Friday, January 29, 2010

Book Club Post 1

I started my online book club yesterday here. The book, 7 Habits of Highly Effective Families, discussed here. We discussed the opening letter, foreword, and introduction this first week. And it's now too late to join in. I was planning on discussing the book on Fridays here along with questions and thoughts to ponder.

First let me start with how much I appreciate Stephen Covey and his strength of approachability. After reading the introduction, I felt respected and valued as a person. I never interpreted a haughty or self-righteous tone, but a genuine concern for me and the need to understand where I've come from before speaking. In fact, what he wrote here encapsulates it well,
No one will ever know the full reality of your situation, and until you feel that they do, their advice is worthless. Similarly, you will never know the full reality of another family or another person's family situation. Our common tendency is to project our own situation onto others and try to prescribe what is right for them. But what we see on the surface is usually only the tip of the iceberg. Many people think that other families are just about perfect while theirs is falling apart. Yet every family has its challenges, its own bag of rocks.
I underlined this in the book to come back to as a reminder for myself to not impose my own realities on someone else, or compare my bag of rocks with another person's bag of rocks. I valued knowing Covey wasn't trying to say he fully understands what my family is like or even pretend to know the hurt, or joys. Instead, he wrote about knowing that each family dynamic is unique (and there are a lot of them out there) and how do we work with what we have; rather, than trying to live out something we don't have.

With that in mind, he laid out the premise of the book in three steps and using the analogy of families being like a plane flight. There are times when the pilot has to deter from the navigation, they get off course, but in the end the only important component is getting to the destination. And so as a family, it's knowing that we will get off course 90% of the time; but, what's important is knowing where we're going.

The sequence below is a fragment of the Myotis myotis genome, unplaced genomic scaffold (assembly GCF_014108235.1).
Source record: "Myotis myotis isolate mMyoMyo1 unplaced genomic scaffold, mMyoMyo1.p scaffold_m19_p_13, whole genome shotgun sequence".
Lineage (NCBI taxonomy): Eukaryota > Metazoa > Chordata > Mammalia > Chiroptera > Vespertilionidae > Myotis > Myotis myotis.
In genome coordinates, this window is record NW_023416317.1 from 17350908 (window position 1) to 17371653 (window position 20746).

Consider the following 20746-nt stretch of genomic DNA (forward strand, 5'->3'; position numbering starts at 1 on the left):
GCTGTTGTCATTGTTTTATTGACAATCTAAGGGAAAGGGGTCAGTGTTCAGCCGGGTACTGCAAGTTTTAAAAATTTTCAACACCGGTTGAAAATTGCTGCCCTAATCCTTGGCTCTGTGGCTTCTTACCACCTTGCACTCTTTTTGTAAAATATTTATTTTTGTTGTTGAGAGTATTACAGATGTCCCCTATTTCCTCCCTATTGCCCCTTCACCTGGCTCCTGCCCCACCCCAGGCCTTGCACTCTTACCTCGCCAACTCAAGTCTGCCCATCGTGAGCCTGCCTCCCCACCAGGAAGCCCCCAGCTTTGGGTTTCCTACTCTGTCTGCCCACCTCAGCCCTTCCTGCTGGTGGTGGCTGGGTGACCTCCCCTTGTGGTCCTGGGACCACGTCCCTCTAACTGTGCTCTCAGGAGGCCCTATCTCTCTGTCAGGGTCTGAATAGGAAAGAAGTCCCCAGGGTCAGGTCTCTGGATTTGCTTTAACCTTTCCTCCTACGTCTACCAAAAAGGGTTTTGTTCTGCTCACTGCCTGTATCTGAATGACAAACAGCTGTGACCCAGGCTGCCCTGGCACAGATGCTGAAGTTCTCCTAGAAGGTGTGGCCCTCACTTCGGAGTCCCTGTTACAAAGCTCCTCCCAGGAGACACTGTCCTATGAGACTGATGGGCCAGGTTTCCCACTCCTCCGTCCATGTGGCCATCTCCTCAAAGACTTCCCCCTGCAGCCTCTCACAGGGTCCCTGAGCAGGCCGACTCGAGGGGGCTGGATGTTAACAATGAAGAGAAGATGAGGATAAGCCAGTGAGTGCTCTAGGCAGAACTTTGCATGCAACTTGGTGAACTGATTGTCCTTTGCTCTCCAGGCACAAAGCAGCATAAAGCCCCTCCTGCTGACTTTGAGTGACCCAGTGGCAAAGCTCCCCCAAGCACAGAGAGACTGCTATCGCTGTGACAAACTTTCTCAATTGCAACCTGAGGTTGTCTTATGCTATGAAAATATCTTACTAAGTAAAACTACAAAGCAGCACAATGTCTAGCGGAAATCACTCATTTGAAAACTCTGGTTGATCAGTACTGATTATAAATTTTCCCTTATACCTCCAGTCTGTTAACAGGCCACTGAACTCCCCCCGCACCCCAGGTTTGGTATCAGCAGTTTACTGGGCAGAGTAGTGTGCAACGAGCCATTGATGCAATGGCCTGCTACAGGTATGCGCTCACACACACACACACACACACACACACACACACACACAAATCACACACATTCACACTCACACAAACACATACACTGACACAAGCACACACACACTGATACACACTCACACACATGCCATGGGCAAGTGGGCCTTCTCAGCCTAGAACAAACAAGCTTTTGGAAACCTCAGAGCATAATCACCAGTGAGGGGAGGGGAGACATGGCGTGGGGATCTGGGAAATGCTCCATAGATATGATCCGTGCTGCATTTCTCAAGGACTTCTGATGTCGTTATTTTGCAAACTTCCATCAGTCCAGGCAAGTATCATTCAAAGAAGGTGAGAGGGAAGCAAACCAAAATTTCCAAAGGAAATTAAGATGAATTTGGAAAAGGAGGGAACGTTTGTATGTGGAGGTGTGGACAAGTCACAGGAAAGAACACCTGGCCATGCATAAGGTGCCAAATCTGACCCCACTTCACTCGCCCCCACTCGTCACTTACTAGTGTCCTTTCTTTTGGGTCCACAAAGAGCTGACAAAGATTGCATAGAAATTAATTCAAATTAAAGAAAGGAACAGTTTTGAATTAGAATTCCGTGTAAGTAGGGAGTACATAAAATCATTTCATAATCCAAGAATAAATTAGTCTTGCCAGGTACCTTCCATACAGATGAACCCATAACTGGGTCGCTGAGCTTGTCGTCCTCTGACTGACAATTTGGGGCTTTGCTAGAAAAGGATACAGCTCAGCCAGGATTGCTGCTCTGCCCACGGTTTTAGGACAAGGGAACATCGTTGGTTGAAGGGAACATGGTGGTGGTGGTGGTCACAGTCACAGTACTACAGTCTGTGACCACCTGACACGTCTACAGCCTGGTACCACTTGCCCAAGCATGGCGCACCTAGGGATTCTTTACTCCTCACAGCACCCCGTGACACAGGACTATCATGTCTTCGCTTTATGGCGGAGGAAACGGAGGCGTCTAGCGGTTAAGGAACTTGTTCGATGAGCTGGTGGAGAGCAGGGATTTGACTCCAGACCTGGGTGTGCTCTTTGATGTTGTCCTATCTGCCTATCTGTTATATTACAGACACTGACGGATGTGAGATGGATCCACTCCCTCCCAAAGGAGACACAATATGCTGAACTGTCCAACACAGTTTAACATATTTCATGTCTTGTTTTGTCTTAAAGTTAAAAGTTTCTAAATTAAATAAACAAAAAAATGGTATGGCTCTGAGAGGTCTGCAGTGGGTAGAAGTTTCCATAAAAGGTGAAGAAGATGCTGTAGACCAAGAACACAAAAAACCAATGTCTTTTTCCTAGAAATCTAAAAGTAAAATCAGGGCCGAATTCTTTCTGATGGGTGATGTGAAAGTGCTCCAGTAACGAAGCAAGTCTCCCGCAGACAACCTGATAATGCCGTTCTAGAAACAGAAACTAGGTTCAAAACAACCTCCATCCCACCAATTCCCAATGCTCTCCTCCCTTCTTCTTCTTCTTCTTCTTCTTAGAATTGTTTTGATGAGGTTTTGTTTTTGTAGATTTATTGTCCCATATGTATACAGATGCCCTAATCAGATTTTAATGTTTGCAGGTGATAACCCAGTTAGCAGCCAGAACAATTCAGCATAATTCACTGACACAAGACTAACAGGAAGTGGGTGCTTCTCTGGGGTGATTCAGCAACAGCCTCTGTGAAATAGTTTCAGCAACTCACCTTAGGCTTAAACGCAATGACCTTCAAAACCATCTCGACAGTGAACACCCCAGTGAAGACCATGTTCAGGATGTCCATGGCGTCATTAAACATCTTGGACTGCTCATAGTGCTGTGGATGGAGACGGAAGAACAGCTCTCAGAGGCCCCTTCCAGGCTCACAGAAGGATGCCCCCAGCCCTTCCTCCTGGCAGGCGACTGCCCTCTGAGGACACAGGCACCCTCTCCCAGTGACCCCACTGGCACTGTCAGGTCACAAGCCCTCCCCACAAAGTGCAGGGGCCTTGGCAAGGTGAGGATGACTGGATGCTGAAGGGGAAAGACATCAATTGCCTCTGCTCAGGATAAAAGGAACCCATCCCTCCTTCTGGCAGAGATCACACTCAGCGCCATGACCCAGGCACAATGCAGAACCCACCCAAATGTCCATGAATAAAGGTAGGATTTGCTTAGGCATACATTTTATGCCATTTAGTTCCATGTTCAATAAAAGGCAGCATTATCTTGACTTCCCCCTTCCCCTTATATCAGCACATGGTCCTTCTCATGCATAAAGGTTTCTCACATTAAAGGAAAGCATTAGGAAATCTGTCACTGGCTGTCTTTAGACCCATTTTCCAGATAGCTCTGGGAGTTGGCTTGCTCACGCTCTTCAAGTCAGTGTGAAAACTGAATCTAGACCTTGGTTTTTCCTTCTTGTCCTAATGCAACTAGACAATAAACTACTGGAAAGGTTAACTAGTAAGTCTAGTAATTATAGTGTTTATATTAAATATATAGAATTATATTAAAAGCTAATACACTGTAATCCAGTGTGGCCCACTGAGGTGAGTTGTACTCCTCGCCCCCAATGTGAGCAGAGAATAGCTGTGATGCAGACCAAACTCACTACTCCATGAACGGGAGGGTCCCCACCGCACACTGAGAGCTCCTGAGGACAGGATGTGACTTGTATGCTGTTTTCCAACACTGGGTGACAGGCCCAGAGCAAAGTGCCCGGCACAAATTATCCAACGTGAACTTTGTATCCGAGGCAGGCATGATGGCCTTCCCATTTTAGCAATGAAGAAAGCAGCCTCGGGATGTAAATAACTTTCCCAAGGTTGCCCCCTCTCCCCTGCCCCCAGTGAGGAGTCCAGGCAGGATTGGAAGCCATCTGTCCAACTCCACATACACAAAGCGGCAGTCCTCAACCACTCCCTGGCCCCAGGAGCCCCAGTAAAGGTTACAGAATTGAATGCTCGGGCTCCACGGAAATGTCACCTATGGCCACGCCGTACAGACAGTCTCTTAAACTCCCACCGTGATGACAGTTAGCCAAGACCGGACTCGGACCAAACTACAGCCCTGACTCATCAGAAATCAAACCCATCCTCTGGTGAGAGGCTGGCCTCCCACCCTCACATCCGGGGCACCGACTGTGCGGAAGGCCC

Therefore, he writes about wanting to help the reader develop three things to stay on course:
  1. A clear vision of your destination (this is a shared vision within your family and seeing your family as a unique make-up, a family mission statement)
  2. A flight plan (knowing regardless of situation, the 7 Habits will help diagnose your situation and become an agent of change)
  3. A compass (knowing your four unique gifts you bring to your situation and your families' situation)
There are many stories that Covey shares throughout the book, which inspire change from within and turn the reader's independent mindset to an interdependent mindset. Here are some questions to mull over:

  1. In relation to the airplane analogy, when do you feel your family is "off-course?" When do you feel your family is "on-course?" When were times when you threw your family off-course? How did you go about being an agent of change to redeem that situation?
  2. How do you learn and share together as a family?
  3. If you were to view each family member having a love piggy bank (love being an action not a feeling) and in need of daily deposits, what would those deposits look like for your spouse, child and yourself?
  4. Covey uses an illustration of the Chinese bamboo tree where after planting the seed you see nothing for four years, because the growth is happening under the ground. It isn't until the fifth year that the tree grows up to eighty feet tall. How does this impact the way you think about your family and the struggles you face? Are there any specific areas or relationships in which we need to allow time for growth?
I hope your weekend is a blessing and I'll be posting Book Club Post 2 next Friday.

1 comment:

Paige said...

So far it sounds like a great book to go through. I'm looking forward to reading your updates on it.